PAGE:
exhibition   timeline   bibliography   credits
  biographies   interviews   locations  
College of Human Ecology
Cornell University
  home sewing
  a profession?
  type of research?
  types of careers?
  national and international impact?
  educational techniques?
  role in national emergencies?
  influence on consumer culture?
  students' self-definition?
  practice apartments?
  role in the university?
  change to Human Ecology?
  women's suffrage
  Eleanor Roosevelt
  Marriage Course

How Did Home Economics Students
See Themselves?

Home economics students in the early years were thrilled to be at Cornell and felt privileged to have access to higher education, since most women did not have such an opportunity. Home economics faculty and students created a supportive community of women that fostered connection and loyalty among students and alumnae. Yet women students found it hard to achieve an equal place with men at Cornell, and they struggled for equality both in and out of the classroom.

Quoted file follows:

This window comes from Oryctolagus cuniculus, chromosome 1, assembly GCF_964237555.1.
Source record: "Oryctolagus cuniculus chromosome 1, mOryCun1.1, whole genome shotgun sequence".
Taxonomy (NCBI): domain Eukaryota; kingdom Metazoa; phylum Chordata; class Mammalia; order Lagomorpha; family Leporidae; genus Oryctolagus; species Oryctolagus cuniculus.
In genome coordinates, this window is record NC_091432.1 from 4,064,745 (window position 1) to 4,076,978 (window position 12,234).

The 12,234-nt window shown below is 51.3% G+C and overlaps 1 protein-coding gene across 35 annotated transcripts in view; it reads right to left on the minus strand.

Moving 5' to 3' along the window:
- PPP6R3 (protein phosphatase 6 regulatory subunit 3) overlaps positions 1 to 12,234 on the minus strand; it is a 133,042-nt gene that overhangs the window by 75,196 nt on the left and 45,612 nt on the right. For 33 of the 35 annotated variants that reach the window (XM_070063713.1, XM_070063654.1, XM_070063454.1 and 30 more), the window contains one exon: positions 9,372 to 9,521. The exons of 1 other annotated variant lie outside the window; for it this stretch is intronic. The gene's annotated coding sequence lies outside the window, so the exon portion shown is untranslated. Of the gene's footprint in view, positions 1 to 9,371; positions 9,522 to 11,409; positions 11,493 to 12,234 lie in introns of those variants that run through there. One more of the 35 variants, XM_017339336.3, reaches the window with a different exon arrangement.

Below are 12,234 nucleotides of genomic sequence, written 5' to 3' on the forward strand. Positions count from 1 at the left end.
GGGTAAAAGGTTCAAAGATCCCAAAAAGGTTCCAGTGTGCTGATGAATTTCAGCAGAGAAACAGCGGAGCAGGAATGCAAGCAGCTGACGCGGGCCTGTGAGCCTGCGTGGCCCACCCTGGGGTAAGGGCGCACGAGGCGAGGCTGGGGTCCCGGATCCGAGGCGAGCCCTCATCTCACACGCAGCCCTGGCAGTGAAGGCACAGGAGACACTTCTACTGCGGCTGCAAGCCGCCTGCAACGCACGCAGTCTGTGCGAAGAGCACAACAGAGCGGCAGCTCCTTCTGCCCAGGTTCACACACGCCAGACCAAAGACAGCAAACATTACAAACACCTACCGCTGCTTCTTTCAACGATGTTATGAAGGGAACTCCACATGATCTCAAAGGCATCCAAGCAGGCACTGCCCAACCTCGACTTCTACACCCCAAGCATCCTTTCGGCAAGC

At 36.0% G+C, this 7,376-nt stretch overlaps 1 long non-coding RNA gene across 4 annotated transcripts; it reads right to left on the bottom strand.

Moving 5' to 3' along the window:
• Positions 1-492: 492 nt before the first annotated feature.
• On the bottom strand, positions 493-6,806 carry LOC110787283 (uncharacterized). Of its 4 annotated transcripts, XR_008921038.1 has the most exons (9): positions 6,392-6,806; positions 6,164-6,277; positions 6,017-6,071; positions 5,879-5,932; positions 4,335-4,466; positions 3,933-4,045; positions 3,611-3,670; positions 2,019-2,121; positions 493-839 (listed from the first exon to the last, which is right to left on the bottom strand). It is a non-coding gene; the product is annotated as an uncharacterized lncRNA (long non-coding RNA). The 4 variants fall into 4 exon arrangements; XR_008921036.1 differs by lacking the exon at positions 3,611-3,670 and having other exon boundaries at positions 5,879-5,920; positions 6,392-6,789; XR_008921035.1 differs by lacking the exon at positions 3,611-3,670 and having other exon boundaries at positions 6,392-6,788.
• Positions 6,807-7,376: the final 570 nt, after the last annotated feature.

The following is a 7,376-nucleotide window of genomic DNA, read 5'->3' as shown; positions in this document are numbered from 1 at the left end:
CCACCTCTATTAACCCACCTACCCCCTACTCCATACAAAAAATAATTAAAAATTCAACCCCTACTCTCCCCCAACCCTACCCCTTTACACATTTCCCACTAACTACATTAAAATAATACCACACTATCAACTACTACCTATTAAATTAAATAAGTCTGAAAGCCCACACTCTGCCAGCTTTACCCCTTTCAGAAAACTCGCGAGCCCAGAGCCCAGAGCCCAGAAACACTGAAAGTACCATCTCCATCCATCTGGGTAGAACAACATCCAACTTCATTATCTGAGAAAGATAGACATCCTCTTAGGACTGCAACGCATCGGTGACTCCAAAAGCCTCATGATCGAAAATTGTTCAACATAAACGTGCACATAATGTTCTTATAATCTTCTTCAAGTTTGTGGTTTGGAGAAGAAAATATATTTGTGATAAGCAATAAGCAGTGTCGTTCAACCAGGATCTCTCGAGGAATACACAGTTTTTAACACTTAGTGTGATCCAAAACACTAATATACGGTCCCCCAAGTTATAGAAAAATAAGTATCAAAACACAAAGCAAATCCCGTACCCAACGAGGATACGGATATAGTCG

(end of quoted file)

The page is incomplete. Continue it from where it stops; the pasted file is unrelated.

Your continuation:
As a college education became more common for women, home economics students began to think of themselves and their relationships with others differently. By the late l930s, they assumed leadership roles on campus. They also became more integrated into the life of the university, took a wider array of classes, and expanded their horizons beyond homemaking to a variety of professional careers. In the postwar era however, the ideal of traditional femininity still played some role in college activities and lingered in students' ideas about their future roles. In conjunction with the growing attention to women's issues in society at large, by the late 1960s, students in home economics showed a new and broader understanding of the value of their Cornell education.

Select an image at left
or choose from the list below:



timeline interviews bibliography credits  


Copyright © 2001 Division of Rare & Manuscript Collections
2B Carl A. Kroch Library, Cornell University, Ithaca, NY, 14853.
Phone Number: (607) 255-3530. Fax Number: (607) 255-9524.

For reference questions, send mail to: rareref@cornell.edu
If you have questions or comments about the site, send mail to: webmaster.